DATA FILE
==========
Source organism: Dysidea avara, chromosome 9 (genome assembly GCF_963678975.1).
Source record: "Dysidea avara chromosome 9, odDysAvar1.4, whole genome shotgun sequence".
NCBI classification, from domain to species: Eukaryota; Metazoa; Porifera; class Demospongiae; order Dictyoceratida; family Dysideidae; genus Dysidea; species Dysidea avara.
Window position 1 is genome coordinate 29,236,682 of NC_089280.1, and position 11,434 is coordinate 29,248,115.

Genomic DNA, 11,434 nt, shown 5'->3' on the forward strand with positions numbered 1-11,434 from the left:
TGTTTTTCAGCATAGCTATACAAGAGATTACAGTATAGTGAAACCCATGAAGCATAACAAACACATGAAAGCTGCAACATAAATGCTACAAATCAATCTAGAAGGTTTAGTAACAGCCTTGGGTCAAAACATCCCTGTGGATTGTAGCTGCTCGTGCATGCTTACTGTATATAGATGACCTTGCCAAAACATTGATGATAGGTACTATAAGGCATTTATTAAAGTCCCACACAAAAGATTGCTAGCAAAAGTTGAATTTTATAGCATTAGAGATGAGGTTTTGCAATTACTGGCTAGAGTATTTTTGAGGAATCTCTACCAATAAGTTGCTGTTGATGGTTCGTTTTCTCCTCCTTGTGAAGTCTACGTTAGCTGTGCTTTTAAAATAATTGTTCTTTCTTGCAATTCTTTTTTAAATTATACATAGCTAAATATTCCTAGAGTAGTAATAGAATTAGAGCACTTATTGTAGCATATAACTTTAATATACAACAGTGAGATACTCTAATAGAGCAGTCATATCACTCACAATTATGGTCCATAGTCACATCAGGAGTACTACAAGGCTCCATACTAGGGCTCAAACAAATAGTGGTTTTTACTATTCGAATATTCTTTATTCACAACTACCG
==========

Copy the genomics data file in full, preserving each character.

Source organism: Dysidea avara, chromosome 9 (genome assembly GCF_963678975.1).
Source record: "Dysidea avara chromosome 9, odDysAvar1.4, whole genome shotgun sequence".
NCBI classification, from domain to species: Eukaryota; Metazoa; Porifera; class Demospongiae; order Dictyoceratida; family Dysideidae; genus Dysidea; species Dysidea avara.
Window position 1 is genome coordinate 29,236,682 of NC_089280.1, and position 11,434 is coordinate 29,248,115.

Genomic DNA, 11,434 nt, shown 5'->3' on the forward strand with positions numbered 1-11,434 from the left:
TGTTTTTCAGCATAGCTATACAAGAGATTACAGTATAGTGAAACCCATGAAGCATAACAAACACATGAAAGCTGCAACATAAATGCTACAAATCAATCTAGAAGGTTTAGTAACAGCCTTGGGTCAAAACATCCCTGTGGATTGTAGCTGCTCGTGCATGCTTACTGTATATAGATGACCTTGCCAAAACATTGATGATAGGTACTATAAGGCATTTATTAAAGTCCCACACAAAAGATTGCTAGCAAAAGTTGAATTTTATAGCATTAGAGATGAGGTTTTGCAATTACTGGCTAGAGTATTTTTGAGGAATCTCTACCAATAAGTTGCTGTTGATGGTTCGTTTTCTCCTCCTTGTGAAGTCTACGTTAGCTGTGCTTTTAAAATAATTGTTCTTTCTTGCAATTCTTTTTTAAATTATACATAGCTAAATATTCCTAGAGTAGTAATAGAATTAGAGCACTTATTGTAGCATATAACTTTAATATACAACAGTGAGATACTCTAATAGAGCAGTCATATCACTCACAATTATGGTCCATAGTCACATCAGGAGTACTACAAGGCTCCATACTAGGGCTCAAACAAATAGTGGTTTTTACTATTCGAATATTCTTTATTCACAACTACCG